On September 7, 2012, the National Labor Relations Board (NLRB or the “Board”) held that an employer’s social media policy prohibiting statements that “damage the Company, defame any individual or damage any person’s reputation” violated the National Labor Relations Act (NLRA). The Board found that employees would reasonably construe the policy to restrict certain protected concerted activities, namely communications, regarding the employer’s treatment of its employees.

Background

In recent years, the NLRB has taken the position that it has the authority to regulate employer policies on the use of social media.  

Section 7 of the NLRA applies to both union and non-union employers and grants employees the right “to self-organization, to form, join, or assist labor organizations . . . and to engage in other concerted activities for the purpose of collective bargaining or other mutual aid or protection . . . .” The NLRB’s position is that certain restrictions on communication through social media unlawfully restrict these rights in violation of § 8(a)(1). Traditionally, a work rule violates § 8(a)(1) of the NLRA when it tends to chill employees in the exercise of their § 7 rights, either by application or by reasonable interpretation of its terms.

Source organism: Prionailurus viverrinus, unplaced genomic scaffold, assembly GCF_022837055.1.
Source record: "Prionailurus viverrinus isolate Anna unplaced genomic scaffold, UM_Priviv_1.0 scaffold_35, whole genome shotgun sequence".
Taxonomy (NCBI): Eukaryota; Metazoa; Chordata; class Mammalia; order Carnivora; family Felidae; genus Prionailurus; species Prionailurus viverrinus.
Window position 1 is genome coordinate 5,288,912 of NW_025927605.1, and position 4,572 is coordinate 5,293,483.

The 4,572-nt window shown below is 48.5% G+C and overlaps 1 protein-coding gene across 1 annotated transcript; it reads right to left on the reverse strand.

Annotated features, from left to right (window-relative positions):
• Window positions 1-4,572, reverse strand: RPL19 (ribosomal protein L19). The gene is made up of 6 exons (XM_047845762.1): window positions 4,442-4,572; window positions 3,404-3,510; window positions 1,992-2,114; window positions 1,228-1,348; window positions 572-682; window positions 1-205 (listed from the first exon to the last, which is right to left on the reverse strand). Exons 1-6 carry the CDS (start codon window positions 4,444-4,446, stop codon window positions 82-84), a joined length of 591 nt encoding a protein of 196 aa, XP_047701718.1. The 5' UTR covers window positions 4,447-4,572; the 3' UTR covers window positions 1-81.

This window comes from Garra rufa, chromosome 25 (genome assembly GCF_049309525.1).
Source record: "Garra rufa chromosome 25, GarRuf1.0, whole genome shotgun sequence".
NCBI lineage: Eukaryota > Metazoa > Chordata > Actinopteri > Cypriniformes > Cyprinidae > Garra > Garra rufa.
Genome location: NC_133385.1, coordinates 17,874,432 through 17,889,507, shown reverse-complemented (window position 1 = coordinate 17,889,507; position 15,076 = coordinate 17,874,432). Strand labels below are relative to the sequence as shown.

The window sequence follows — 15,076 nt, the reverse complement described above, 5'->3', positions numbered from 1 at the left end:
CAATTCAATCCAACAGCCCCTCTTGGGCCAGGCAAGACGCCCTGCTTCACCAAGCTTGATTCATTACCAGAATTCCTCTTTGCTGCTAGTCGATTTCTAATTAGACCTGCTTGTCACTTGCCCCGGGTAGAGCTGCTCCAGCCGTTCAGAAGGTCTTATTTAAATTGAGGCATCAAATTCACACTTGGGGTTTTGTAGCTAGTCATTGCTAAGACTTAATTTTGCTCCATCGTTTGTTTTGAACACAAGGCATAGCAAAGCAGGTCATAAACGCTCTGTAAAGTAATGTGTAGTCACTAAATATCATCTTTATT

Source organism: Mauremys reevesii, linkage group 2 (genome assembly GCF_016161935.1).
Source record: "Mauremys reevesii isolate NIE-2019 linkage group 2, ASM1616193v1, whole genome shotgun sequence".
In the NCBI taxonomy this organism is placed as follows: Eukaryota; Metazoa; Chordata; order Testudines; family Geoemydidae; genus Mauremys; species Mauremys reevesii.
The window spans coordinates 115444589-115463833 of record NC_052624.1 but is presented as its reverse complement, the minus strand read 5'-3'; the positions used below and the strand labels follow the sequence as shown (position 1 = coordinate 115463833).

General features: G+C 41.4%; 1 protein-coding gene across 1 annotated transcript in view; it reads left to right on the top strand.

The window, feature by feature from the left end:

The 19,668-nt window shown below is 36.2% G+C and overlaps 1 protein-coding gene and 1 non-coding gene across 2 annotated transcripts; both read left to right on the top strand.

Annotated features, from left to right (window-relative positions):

On May 30, 2012, the NLRB General Counsel issued a report—the third in a series of three—outlining his position on employer policies governing social media. The highlights of his report are summarized as follows:

  • Employer policies that restrict whether or how employees talk about work on social media websites will often be construed as restricting protected concerted activity.
  • Employer policies that contain blanket restrictions—without appropriate qualifying language—that prohibit disclosing confidential information, addressing controversial topics, or using company trademarks and logos, will often be construed as overbroad and/or impermissibly vague.
  • Employer policies that use disclaimers and specific examples that focus on non-section 7 conduct to ensure restrictions cannot be misconstrued are recommended.

An example of a lawful policy governing employee social media use under the NLRA, as provided by the NLRB’s General Counsel, can be viewed at: http://www.nlrb.gov/news/acting-generalcounsel- releases-report-employer-social-media-policies.

While NLRB administrative law judges have ruled on social media policies in several cases (discussed in the General Counsel’s May report), prior to the September 7th decision, the Board itself had not issued a binding decision on this issue.

The NLRB’s Decision

The complaint challenged several of Costco Wholesale Corporation’s (“Costco”) employee handbook policies as violating § 8(a)(1), including Costco’s policy on employee use of social media. The relevant portion of Costco’s social media policy read as follows:  

Employees should be aware that statements posted electronically (such as to online message boards or discussion groups) that damage the Company, defame any individual or damage any person’s reputation, or violate the policies outlined in the Costco Employee Agreement, may be subject to discipline, up to and including termination of employment.